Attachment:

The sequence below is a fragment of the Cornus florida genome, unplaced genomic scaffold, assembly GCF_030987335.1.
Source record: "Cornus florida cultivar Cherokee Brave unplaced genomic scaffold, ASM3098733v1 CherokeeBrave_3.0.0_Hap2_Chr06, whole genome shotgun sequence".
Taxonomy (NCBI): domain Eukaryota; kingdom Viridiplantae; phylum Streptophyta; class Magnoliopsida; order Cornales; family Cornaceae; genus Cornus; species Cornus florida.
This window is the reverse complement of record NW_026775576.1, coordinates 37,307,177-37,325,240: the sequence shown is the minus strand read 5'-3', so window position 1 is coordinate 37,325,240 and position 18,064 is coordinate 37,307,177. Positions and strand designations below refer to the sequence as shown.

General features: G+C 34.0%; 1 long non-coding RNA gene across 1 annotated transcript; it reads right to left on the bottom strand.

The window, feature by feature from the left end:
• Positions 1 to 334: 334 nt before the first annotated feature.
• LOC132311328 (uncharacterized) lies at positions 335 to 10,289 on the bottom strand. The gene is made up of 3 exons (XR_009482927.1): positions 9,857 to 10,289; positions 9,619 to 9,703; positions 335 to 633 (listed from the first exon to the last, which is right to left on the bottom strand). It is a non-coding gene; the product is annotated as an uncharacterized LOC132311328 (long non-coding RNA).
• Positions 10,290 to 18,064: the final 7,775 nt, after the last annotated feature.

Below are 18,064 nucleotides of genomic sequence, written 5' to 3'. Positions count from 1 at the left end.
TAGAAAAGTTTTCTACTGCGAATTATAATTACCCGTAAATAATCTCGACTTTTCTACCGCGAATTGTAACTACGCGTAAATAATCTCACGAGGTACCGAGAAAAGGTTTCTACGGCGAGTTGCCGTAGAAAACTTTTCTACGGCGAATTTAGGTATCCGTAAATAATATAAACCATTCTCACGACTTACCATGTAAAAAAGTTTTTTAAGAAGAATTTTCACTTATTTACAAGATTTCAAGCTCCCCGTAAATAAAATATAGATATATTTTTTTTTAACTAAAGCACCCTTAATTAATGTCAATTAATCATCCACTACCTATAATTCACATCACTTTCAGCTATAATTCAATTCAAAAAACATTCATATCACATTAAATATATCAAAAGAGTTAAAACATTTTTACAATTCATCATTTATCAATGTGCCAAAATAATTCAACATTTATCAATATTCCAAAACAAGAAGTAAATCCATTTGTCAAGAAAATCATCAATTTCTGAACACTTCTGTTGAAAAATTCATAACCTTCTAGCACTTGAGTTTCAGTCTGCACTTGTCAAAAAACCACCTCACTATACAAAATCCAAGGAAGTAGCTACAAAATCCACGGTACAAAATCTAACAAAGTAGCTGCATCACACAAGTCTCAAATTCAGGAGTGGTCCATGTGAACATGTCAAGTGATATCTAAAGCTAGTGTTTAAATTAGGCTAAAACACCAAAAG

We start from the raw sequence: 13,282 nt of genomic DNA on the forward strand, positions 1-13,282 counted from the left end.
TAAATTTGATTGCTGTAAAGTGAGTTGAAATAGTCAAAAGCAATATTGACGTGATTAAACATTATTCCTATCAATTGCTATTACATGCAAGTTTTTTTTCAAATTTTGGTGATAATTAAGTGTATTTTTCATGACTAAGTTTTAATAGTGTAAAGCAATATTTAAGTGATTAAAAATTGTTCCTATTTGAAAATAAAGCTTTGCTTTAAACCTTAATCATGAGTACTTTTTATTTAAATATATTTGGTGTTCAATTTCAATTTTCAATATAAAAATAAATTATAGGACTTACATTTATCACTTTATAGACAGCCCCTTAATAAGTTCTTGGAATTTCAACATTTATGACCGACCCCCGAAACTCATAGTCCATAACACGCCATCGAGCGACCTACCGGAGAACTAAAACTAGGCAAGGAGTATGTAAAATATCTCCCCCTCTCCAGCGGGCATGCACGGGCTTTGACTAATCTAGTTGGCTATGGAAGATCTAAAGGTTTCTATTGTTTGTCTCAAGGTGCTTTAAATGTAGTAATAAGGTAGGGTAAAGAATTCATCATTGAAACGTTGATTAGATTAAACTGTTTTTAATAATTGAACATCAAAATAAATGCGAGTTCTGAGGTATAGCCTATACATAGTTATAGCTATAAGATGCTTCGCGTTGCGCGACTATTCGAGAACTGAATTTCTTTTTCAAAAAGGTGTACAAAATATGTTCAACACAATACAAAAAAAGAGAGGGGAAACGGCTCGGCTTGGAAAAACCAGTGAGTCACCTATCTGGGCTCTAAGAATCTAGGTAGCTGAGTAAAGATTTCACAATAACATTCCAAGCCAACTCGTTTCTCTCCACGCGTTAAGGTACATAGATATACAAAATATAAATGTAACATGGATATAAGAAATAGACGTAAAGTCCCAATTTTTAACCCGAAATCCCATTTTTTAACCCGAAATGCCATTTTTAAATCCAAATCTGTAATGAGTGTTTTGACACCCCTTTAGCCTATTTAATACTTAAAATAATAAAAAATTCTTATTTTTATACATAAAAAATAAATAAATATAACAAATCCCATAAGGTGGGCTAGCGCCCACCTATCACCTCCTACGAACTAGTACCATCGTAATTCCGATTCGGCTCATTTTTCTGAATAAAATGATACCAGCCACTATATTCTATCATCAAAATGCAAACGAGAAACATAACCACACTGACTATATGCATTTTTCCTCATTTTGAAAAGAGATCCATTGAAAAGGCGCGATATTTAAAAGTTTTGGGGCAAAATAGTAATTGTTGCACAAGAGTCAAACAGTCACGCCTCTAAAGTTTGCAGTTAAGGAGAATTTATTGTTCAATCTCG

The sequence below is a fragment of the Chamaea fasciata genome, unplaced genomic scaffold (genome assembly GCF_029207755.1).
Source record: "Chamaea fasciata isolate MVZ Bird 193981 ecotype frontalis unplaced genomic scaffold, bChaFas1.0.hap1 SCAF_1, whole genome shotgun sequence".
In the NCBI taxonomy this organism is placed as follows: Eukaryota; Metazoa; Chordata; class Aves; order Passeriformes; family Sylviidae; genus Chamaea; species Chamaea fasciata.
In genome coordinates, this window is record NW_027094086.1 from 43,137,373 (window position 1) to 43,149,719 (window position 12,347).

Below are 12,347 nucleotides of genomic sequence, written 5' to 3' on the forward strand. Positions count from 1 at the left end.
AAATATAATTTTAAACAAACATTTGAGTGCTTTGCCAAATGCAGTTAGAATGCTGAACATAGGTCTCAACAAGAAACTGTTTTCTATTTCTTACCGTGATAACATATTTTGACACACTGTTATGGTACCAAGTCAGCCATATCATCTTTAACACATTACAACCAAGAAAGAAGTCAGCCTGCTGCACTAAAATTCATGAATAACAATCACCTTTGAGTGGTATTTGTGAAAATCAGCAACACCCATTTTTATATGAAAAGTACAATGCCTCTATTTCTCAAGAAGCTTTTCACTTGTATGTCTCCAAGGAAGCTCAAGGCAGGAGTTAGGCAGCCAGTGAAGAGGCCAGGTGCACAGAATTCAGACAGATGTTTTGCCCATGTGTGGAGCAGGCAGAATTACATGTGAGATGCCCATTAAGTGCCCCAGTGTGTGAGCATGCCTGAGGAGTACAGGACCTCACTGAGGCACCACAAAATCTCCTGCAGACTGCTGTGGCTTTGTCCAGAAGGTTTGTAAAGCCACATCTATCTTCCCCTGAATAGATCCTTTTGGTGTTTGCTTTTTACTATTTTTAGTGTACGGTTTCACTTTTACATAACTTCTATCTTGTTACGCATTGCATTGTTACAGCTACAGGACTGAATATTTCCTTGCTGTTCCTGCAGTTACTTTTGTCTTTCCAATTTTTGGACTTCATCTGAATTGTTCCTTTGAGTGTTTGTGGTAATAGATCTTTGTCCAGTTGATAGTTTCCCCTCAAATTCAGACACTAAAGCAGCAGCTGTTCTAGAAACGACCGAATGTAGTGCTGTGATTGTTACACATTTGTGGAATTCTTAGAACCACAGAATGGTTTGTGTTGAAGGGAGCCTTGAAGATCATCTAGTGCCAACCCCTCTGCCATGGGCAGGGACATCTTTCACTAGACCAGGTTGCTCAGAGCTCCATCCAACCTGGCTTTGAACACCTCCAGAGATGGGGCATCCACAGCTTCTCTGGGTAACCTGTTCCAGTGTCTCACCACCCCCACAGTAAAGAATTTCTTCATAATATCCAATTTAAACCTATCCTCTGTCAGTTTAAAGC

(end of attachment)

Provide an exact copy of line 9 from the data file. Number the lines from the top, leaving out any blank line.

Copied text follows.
• Positions 10,290 to 18,064: the final 7,775 nt, after the last annotated feature.